“the ‘Writing Teams’ of other TAR Chapters should object to publication TAR WG3 Chapter 2. In my opinion, their failure to object could risk damage to their reputations as a result of association with Chapter 2”
    because it
    “is the most disingenuous and dangerous document it has ever been my misfortune to read.”

    But it was published, and the Vice Chairman of IPCC Working Group 2, Martin Manning, then spoke out to make clear that he also disagreed with it.

    The concluding paragraphs of my paper (which I referenced above in this post) said;

    “The Chapter states that, “Most generally, it is clear that mitigation scenarios and mitigation policies are strongly related to their baseline scenarios, but no systematic analysis has published on the relationship between mitigation and baseline scenarios”. This statement is in the middle of the Chapter and is not included in the Chapter’s Conclusions. Failure to list this statement as a conclusion is strange because this statement is an admission that the assessed models do not provide useful predictions of effects of mitigation policies. How could the predictions be useful if the relationship between mitigation and baseline is not known?

    Also, the only valid baseline scenario is an extrapolation from current trends. The effect of an assumed change from current practice cannot be known if there is no known systematic relationship between mitigation and baseline scenario. But each of the scenarios is a claimed effect of changes from current practice. So, the TAR itself says the scenarios are meaningless gobbledygook.

    The Chapter is honest about one thing, though. It openly admits why it pretends such mumbo-jumbo is science. Its Introduction states that the Chapter considers “societal visions of the future” that “most share a common goal: to explore how to achieve a more desirable future state”. There are many differing opinions on what would be a “a more desirable future state” (c.f. those of Mussolini and Marx) but the Chapter does not overtly state its definition of “desirable”.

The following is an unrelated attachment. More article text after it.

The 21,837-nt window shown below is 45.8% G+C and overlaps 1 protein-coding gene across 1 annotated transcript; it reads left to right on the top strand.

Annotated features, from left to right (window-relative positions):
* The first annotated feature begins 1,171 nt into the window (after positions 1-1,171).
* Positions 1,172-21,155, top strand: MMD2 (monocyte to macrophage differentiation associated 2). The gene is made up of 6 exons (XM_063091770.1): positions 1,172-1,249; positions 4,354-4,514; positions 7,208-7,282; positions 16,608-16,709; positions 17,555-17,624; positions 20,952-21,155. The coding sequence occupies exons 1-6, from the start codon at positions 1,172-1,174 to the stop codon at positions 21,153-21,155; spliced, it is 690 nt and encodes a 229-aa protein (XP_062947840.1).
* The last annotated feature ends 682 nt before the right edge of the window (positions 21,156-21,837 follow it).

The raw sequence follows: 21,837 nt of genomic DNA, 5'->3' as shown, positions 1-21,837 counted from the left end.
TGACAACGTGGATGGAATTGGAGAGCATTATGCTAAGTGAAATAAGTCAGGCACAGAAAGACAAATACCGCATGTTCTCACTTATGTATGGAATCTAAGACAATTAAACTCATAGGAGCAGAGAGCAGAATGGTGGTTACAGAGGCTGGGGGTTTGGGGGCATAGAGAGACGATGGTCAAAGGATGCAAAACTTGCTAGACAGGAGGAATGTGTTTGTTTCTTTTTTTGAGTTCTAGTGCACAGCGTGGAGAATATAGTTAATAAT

And the Chapter concludes: “Perhaps the most powerful conclusion emerging from both the post-SRES analyses and the review of the general futures literature is that it may be possible to very significantly reduce GHG emissions through integration of climate policies with general socio-economic policies, which are not customarily as climate policies at all.”

    Simply, this conclusion of Chapter 2 of WG III TAR calls for changes to socio-economic policies that are not climate policies (at very least, this conclusion provides an excuse for such changes). And the Chapter’s Introduction states that these changes are intended to achieve “a more desirable future state” based on “societal visions of the future”.

    This conclusion derived by the method that generated it for the purpose stated in the Chapter is an abuse of science. Indeed, it is not science to make predictions of how to change the future by use of selected scenarios when “no systematic analysis has published on the relationship between mitigation and baseline scenarios”: this is pseudo-science of precisely the same type as astrology.”

    Richard

  79. Joe prins says:

    Thank you for an honest and forthright piece, Mark. No screaming and yelling, no foul language. I may even decide to come back here again.